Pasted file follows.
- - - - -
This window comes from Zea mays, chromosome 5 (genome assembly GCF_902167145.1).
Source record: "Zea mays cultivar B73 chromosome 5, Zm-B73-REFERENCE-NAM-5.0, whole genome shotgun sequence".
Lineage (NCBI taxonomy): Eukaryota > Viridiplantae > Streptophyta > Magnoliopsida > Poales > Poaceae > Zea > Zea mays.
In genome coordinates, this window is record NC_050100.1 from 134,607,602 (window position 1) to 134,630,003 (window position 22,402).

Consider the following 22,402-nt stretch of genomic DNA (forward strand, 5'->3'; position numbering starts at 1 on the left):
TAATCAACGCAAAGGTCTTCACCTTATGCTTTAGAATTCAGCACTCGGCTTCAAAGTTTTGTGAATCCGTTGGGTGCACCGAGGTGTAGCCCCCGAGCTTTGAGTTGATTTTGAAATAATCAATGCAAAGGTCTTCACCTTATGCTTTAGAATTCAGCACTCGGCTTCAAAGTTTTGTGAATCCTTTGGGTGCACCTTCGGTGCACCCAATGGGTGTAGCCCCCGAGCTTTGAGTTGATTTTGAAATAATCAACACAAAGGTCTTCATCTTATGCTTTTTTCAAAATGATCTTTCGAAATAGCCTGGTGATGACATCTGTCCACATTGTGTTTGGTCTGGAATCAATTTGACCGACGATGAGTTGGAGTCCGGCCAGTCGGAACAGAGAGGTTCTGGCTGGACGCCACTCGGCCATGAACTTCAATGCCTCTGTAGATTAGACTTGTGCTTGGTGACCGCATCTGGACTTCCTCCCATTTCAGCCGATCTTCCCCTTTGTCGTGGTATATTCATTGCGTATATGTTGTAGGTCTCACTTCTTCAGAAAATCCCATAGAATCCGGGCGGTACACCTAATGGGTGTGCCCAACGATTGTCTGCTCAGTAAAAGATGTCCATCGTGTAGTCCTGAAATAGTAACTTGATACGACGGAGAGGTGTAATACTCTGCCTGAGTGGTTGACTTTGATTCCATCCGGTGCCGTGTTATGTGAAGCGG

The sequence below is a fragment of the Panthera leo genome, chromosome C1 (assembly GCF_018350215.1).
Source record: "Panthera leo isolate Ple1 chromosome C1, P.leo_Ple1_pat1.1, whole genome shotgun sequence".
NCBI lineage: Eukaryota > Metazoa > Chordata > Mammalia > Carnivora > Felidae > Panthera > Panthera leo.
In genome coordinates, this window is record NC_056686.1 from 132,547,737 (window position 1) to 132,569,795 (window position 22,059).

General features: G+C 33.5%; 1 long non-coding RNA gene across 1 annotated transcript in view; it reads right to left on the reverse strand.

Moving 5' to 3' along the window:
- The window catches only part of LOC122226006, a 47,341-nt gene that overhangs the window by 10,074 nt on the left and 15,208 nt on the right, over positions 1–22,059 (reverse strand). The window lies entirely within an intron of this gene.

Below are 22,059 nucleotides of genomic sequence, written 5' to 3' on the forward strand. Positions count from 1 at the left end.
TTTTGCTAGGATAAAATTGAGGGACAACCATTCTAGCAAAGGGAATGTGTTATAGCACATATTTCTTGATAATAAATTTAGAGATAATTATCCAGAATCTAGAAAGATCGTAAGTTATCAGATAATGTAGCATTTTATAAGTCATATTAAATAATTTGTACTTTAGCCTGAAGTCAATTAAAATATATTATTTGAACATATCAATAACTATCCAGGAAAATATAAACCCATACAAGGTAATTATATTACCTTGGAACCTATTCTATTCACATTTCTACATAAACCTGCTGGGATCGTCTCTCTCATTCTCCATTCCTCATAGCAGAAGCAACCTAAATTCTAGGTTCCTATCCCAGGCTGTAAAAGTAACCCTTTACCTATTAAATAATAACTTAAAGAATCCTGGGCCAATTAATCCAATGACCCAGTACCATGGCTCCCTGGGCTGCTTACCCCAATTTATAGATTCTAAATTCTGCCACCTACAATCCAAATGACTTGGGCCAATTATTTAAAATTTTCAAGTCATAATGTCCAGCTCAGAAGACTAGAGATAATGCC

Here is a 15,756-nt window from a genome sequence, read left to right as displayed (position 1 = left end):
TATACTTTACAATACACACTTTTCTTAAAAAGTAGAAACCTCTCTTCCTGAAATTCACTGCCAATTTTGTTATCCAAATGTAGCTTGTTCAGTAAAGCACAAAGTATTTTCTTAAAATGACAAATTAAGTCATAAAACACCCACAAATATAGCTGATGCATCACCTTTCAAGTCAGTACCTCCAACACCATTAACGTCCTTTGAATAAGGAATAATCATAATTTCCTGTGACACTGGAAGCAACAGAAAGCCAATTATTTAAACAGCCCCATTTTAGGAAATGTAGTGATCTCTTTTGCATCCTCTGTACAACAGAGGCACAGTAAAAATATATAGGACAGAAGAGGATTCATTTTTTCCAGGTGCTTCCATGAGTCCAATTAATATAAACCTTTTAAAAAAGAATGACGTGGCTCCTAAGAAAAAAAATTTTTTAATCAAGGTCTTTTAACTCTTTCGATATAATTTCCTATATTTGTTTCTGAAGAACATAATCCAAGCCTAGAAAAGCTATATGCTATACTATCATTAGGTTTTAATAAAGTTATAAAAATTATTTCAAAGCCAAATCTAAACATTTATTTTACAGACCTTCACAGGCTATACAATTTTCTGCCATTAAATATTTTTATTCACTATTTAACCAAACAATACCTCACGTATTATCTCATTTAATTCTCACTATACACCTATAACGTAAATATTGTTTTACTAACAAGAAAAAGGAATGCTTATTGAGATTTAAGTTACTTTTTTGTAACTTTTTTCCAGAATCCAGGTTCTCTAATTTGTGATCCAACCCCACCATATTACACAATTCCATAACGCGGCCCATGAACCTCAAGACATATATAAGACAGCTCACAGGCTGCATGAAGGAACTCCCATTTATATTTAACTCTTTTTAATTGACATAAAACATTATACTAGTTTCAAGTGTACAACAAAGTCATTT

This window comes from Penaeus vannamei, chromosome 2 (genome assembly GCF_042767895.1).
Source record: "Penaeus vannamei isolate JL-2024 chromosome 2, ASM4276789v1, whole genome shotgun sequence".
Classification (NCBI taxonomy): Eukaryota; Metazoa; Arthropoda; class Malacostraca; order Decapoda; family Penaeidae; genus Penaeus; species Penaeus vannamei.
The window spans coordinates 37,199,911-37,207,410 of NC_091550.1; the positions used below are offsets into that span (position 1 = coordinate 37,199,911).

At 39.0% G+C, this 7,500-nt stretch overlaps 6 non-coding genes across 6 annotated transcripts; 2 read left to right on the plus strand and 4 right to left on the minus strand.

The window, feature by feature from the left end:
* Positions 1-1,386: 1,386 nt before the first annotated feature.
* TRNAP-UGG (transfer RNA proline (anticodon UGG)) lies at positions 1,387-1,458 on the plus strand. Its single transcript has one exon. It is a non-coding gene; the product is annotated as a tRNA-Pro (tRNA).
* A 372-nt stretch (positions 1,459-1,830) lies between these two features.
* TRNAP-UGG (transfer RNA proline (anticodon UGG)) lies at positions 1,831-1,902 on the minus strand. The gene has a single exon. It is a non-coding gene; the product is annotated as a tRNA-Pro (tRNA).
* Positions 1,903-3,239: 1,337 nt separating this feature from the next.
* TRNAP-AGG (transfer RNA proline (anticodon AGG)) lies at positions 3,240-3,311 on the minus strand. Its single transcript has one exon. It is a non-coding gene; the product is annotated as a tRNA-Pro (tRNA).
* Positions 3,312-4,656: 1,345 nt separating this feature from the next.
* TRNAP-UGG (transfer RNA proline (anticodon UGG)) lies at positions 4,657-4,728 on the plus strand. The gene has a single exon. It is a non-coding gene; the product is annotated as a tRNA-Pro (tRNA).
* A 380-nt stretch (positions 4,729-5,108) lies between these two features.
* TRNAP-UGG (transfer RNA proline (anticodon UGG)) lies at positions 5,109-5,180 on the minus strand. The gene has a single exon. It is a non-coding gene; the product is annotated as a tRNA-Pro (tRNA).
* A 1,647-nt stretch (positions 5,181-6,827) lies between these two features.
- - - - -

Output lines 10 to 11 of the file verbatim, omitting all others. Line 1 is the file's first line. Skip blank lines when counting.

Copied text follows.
In genome coordinates, this window is record NC_056686.1 from 132,547,737 (window position 1) to 132,569,795 (window position 22,059).

General features: G+C 33.5%; 1 long non-coding RNA gene across 1 annotated transcript in view; it reads right to left on the reverse strand.